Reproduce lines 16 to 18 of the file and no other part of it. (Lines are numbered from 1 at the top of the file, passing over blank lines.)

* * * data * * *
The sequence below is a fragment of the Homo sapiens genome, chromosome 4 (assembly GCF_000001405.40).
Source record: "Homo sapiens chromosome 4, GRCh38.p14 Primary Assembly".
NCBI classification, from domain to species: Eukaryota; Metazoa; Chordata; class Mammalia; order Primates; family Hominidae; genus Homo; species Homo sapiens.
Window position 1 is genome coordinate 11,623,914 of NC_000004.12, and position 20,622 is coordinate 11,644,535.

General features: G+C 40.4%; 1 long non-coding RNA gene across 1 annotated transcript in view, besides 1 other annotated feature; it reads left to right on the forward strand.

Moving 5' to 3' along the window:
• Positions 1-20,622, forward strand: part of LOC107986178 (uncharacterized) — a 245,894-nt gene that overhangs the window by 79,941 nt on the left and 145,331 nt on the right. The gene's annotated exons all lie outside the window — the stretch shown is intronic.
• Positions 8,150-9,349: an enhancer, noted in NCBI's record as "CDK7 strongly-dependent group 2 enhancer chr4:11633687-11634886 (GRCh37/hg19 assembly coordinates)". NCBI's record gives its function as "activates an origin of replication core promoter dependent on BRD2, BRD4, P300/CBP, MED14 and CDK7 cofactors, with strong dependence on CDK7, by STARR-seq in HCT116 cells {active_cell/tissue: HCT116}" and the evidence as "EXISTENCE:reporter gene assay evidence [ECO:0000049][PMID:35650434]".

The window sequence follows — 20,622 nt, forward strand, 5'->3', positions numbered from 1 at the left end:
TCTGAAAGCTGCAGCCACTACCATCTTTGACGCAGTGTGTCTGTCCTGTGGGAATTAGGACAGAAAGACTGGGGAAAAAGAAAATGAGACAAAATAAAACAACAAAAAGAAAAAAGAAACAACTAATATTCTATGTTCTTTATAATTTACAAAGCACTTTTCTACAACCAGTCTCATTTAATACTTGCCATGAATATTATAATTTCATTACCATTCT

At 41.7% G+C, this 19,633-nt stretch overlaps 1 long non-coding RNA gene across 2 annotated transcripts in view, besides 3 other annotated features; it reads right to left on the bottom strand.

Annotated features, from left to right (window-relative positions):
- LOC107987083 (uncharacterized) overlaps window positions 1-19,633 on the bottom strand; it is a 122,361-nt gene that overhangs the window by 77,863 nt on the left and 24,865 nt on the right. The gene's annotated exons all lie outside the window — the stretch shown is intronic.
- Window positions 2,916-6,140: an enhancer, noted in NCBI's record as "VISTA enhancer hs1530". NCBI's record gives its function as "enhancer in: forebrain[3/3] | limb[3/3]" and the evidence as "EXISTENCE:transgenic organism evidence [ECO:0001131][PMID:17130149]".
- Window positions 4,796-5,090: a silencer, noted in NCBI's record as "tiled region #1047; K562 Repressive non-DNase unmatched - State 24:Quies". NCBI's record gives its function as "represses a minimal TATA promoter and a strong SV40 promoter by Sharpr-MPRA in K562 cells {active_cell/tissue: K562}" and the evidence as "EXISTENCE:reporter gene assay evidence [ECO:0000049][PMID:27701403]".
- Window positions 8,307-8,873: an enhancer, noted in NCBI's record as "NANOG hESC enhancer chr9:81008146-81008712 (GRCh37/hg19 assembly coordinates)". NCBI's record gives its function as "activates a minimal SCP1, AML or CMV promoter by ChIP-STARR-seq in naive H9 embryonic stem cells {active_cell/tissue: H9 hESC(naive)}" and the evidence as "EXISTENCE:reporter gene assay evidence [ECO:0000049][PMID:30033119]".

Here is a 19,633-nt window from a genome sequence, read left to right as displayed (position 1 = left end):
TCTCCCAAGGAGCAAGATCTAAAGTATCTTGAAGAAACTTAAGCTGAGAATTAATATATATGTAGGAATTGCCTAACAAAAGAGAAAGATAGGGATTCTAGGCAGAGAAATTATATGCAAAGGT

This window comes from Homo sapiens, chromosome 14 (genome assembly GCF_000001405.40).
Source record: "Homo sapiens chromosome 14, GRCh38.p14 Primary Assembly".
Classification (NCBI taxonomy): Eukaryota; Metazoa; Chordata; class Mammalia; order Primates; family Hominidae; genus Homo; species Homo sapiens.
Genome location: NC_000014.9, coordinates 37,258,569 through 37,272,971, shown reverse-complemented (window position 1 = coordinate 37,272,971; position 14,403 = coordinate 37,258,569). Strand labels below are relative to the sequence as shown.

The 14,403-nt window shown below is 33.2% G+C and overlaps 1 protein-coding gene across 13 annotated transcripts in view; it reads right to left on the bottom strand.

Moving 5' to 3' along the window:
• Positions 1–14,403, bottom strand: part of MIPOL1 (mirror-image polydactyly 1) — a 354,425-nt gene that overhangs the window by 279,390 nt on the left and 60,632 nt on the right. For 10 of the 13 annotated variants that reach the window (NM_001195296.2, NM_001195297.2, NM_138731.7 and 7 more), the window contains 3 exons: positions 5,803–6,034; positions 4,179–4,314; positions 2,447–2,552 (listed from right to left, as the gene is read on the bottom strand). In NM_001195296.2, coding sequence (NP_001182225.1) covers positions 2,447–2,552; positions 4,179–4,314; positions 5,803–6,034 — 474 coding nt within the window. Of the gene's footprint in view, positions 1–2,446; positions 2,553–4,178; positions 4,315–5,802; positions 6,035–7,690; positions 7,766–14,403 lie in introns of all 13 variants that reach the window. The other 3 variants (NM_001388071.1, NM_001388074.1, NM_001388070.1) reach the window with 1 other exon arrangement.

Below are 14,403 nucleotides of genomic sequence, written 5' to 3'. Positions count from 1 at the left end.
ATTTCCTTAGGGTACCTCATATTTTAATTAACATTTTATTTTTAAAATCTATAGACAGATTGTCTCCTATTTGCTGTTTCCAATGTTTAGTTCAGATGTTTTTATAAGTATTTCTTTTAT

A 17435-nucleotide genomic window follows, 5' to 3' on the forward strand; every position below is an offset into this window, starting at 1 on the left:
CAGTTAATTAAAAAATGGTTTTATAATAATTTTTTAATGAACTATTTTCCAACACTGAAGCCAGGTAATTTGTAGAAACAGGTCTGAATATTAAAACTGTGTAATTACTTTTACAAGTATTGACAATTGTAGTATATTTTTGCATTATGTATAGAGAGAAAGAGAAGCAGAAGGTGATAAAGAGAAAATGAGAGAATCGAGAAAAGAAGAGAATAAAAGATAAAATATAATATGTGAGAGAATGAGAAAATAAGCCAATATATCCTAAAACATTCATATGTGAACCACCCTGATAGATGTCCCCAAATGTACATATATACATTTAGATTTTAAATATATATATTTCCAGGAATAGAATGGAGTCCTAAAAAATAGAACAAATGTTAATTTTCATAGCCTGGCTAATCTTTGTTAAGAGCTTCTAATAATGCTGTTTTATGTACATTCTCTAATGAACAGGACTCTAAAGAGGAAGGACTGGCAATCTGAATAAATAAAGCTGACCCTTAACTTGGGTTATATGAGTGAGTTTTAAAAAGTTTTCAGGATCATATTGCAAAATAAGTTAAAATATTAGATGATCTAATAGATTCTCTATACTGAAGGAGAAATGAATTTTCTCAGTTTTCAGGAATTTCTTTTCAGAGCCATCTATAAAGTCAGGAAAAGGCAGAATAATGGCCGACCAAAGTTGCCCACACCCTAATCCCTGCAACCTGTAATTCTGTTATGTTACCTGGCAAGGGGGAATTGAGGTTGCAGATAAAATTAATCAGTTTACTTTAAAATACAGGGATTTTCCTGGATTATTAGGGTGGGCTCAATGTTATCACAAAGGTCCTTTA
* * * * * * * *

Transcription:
- Window positions 8,307-8,873: an enhancer, noted in NCBI's record as "NANOG hESC enhancer chr9:81008146-81008712 (GRCh37/hg19 assembly coordinates)". NCBI's record gives its function as "activates a minimal SCP1, AML or CMV promoter by ChIP-STARR-seq in naive H9 embryonic stem cells {active_cell/tissue: H9 hESC(naive)}" and the evidence as "EXISTENCE:reporter gene assay evidence [ECO:0000049][PMID:30033119]".

Here is a 19,633-nt window from a genome sequence, read left to right as displayed (position 1 = left end):
TCTCCCAAGGAGCAAGATCTAAAGTATCTTGAAGAAACTTAAGCTGAGAATTAATATATATGTAGGAATTGCCTAACAAAAGAGAAAGATAGGGATTCTAGGCAGAGAAATTATATGCAAAGGT